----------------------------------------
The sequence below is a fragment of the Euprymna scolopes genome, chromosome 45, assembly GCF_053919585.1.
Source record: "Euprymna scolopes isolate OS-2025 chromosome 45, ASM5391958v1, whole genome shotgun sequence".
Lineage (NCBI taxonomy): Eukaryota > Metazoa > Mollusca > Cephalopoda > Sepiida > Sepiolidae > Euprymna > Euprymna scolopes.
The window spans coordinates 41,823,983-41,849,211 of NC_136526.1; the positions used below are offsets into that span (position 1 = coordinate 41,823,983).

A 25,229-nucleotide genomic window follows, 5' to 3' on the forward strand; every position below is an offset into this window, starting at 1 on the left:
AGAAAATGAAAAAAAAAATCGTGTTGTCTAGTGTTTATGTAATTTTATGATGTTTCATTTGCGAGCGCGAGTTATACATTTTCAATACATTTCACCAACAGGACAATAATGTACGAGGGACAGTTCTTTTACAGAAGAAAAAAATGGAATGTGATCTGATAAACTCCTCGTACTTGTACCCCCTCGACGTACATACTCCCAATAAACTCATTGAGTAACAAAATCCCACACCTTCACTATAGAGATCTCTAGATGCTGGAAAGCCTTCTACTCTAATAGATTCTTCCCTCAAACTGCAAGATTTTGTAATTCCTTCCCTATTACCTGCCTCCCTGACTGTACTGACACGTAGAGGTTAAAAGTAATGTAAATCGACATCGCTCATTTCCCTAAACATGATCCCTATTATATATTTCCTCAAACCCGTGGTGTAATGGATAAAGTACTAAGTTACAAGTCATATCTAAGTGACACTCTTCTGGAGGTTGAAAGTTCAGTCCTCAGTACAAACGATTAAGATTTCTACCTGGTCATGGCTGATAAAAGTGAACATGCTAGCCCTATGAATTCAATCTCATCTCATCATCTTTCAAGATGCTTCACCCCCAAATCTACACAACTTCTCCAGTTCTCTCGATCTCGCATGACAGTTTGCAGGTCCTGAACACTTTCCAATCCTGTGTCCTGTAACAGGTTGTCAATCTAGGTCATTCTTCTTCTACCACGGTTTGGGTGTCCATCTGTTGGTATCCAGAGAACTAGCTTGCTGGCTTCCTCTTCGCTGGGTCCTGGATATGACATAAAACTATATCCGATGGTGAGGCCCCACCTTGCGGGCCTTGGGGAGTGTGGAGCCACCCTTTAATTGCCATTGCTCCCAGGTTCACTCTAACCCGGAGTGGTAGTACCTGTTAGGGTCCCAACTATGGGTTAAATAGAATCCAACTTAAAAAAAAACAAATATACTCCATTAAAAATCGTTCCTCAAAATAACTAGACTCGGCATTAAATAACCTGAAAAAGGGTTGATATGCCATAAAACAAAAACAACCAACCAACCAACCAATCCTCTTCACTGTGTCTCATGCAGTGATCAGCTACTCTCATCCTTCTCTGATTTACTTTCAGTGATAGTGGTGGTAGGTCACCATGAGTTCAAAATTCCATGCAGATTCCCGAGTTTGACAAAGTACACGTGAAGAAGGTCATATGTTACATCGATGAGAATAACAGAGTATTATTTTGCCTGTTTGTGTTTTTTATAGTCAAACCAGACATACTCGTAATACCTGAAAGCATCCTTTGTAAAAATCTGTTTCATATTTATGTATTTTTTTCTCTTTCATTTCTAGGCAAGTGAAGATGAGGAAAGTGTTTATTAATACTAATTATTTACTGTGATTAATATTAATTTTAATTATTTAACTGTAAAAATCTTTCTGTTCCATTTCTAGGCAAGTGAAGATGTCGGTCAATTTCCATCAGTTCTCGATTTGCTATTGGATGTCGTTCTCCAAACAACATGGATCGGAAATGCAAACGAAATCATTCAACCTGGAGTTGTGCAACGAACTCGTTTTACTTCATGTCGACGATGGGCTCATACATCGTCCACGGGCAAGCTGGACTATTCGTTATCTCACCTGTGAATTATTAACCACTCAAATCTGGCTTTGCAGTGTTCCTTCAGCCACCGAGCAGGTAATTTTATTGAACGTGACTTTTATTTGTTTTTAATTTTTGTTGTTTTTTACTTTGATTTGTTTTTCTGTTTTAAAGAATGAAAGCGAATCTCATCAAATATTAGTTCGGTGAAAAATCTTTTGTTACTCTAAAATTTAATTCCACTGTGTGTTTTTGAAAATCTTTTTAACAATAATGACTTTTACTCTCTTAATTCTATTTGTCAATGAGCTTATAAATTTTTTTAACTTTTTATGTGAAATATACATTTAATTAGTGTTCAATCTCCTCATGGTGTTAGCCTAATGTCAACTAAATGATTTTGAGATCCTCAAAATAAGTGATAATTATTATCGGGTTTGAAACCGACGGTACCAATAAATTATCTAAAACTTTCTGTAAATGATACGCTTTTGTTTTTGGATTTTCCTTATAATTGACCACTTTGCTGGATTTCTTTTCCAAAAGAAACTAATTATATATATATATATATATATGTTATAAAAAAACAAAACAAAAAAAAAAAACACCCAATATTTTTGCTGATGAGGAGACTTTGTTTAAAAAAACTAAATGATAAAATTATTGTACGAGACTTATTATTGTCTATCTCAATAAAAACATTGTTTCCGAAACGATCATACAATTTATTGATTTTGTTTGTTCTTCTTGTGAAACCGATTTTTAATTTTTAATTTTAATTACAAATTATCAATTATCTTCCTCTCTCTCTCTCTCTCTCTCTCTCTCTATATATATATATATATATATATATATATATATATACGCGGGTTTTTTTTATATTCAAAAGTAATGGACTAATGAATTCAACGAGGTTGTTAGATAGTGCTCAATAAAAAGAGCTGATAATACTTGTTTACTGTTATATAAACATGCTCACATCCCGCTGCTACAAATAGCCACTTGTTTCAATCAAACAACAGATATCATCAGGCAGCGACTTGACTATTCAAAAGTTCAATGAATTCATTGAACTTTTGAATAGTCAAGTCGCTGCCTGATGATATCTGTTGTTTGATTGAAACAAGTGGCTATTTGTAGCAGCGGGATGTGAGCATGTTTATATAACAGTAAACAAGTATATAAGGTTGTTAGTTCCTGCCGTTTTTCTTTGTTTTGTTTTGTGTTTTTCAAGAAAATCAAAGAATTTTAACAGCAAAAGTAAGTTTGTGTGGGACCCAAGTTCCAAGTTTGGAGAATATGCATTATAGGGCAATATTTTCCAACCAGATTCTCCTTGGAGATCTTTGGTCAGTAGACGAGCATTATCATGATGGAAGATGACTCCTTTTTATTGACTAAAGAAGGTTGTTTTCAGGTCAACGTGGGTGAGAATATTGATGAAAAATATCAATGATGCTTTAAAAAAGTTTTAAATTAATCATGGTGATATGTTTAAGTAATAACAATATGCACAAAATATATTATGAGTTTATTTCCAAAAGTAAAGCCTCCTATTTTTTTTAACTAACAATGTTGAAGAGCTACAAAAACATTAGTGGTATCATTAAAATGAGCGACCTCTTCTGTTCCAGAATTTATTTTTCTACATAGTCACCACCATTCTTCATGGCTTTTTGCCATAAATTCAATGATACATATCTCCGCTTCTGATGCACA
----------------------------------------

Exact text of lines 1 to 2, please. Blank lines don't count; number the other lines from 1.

The sequence below is a fragment of the Euprymna scolopes genome, chromosome 45, assembly GCF_053919585.1.
Source record: "Euprymna scolopes isolate OS-2025 chromosome 45, ASM5391958v1, whole genome shotgun sequence".